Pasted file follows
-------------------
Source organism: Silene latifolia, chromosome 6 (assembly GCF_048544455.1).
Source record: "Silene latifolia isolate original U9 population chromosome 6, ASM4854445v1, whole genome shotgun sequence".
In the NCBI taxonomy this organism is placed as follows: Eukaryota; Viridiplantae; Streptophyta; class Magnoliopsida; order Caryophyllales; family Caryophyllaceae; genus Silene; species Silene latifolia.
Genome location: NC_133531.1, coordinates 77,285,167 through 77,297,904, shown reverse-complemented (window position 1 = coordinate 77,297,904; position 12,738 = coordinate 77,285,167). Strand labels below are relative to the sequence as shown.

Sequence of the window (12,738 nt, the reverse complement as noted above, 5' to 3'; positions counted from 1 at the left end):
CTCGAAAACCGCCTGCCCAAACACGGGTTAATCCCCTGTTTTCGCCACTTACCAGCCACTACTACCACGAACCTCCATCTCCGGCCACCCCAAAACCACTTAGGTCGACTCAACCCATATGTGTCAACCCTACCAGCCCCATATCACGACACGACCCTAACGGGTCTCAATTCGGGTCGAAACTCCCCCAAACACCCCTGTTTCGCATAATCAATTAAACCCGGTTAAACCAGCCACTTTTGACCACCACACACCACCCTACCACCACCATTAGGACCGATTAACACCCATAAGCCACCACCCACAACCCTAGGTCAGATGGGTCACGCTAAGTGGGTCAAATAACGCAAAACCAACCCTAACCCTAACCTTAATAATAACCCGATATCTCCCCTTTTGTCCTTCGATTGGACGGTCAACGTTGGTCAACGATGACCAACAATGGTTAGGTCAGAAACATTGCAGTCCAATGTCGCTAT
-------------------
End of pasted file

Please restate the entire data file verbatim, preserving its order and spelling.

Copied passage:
Source organism: Silene latifolia, chromosome 6 (assembly GCF_048544455.1).
Source record: "Silene latifolia isolate original U9 population chromosome 6, ASM4854445v1, whole genome shotgun sequence".
In the NCBI taxonomy this organism is placed as follows: Eukaryota; Viridiplantae; Streptophyta; class Magnoliopsida; order Caryophyllales; family Caryophyllaceae; genus Silene; species Silene latifolia.
Genome location: NC_133531.1, coordinates 77,285,167 through 77,297,904, shown reverse-complemented (window position 1 = coordinate 77,297,904; position 12,738 = coordinate 77,285,167). Strand labels below are relative to the sequence as shown.

Sequence of the window (12,738 nt, the reverse complement as noted above, 5' to 3'; positions counted from 1 at the left end):
CTCGAAAACCGCCTGCCCAAACACGGGTTAATCCCCTGTTTTCGCCACTTACCAGCCACTACTACCACGAACCTCCATCTCCGGCCACCCCAAAACCACTTAGGTCGACTCAACCCATATGTGTCAACCCTACCAGCCCCATATCACGACACGACCCTAACGGGTCTCAATTCGGGTCGAAACTCCCCCAAACACCCCTGTTTCGCATAATCAATTAAACCCGGTTAAACCAGCCACTTTTGACCACCACACACCACCCTACCACCACCATTAGGACCGATTAACACCCATAAGCCACCACCCACAACCCTAGGTCAGATGGGTCACGCTAAGTGGGTCAAATAACGCAAAACCAACCCTAACCCTAACCTTAATAATAACCCGATATCTCCCCTTTTGTCCTTCGATTGGACGGTCAACGTTGGTCAACGATGACCAACAATGGTTAGGTCAGAAACATTGCAGTCCAATGTCGCTAT